One of the most eagerly awaited shows at Beijing Fashion Week came from Amsterdam-based Chinese designer Hu Sheguang, best known for his wildly creative shoes sporting massive high heels.
Heels were still a feature of Hu’s collection this time around, but the artist also looked to his roots for his latest offering, choosing the traditional Chinese padded winter jacket and colourful prints once popular in China’s northeast for inspiration.
“Everyone is searching for the most sophisticated way to elevate Chinese fashion to the highest level, to do things with a particularly Chinese flair. In the past years, China has been hosting a growing number of fashion events, where you see many forward-looking designers who have their own ideas. Things are going in the right direction,” said the designer.
World-famous names like Louis Vuitton and Prada used to be the most sought-after brands by the country’s nouveau riche as instantly recognisable signs of wealth. But this label obsession is gradually fading, according to Su Mang, editor-in-chief of Harper’s Bazaar China: “If you look at sales on the Chinese market, you notice that in the past best-sellers were always products with logos. Now, this trend is gradually declining, people want original design, more vibrant trends, and the logo obsession is getting diluted.”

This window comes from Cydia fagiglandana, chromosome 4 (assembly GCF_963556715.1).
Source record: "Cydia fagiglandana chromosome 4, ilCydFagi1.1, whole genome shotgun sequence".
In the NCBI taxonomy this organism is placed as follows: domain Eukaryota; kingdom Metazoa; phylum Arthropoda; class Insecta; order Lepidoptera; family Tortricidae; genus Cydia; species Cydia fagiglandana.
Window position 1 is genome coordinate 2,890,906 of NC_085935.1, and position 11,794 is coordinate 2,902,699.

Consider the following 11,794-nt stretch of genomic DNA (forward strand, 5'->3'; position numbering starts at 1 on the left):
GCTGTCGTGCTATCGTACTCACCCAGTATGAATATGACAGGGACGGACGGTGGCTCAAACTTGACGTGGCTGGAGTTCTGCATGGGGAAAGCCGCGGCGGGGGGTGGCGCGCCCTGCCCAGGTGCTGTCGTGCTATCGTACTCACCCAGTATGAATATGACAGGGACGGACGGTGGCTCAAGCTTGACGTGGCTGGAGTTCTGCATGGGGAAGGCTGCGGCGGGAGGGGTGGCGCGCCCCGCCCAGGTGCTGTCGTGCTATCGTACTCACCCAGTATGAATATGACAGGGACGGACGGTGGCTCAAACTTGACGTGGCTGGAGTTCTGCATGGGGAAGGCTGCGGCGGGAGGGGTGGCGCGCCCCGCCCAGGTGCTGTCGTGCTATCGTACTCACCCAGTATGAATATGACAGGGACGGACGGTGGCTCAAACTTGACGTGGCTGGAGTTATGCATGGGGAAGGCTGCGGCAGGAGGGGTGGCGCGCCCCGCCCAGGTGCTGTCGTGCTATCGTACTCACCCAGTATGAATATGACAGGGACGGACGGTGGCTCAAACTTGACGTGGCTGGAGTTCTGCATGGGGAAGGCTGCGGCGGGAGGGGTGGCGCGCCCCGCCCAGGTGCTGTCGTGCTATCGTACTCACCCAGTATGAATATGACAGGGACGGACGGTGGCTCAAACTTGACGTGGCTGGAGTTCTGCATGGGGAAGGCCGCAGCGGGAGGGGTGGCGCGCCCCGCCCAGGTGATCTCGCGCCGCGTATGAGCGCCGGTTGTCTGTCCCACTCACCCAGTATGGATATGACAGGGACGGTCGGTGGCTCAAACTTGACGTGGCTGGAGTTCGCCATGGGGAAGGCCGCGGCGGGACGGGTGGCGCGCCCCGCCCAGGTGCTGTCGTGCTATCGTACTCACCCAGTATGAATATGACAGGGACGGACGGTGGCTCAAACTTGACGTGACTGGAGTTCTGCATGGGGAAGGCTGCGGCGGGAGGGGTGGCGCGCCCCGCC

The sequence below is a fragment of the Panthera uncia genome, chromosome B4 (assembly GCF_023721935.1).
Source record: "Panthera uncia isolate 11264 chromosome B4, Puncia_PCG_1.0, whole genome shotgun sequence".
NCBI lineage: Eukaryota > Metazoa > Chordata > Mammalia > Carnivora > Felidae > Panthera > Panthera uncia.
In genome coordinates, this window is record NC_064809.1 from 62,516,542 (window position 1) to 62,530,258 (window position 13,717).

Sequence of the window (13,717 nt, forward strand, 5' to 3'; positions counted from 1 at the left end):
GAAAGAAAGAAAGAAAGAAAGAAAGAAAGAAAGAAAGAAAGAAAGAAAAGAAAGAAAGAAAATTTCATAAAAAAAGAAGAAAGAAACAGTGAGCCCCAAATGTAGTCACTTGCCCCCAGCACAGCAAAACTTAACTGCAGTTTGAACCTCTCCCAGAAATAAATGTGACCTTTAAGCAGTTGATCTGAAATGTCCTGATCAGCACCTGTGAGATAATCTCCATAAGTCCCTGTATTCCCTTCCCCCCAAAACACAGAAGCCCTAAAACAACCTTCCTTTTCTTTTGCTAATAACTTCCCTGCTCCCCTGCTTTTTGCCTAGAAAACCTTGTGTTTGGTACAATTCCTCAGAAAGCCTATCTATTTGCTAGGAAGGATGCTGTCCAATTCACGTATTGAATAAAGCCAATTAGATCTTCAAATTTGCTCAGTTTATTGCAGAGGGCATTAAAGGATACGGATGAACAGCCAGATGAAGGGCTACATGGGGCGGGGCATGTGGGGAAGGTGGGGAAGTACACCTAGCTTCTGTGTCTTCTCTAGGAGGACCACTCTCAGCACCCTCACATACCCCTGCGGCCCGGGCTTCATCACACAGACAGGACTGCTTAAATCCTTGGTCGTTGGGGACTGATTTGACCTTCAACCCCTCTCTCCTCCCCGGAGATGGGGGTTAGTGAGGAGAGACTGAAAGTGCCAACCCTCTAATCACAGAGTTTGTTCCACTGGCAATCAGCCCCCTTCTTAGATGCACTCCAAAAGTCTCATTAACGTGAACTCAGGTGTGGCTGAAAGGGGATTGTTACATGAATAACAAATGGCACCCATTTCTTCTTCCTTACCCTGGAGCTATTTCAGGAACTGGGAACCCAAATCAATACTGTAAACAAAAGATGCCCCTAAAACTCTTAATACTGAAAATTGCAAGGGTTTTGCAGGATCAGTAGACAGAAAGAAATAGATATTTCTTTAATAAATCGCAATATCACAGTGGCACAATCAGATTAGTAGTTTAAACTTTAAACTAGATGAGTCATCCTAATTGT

Moving on from Bejing to Karachi, for Fashion Pakistan Week with the latest collection by Pakistani designer Yousuf Bashir Qureshi, whose talents range from fashion design, to photography and painting.
After a stint in Los Angeles, where he was noticed for his unique South Asian artistry, he returned to Pakistan, where he launched his own fashion line, YBQ. At his show in Karachi, the designer talked about his latest collection: “It was inspired by three great Sufis of Sindh – Shah Abdul Latif Bhittai, Sachal Sarmast and Lal Shahbaz Qalandar, obviously. We’re inspired by these three great men, they were the king-makers, they still are and they will be. You know that was the silhouette, the red coloru was for rage, the white was for peace and black was the sorrow.”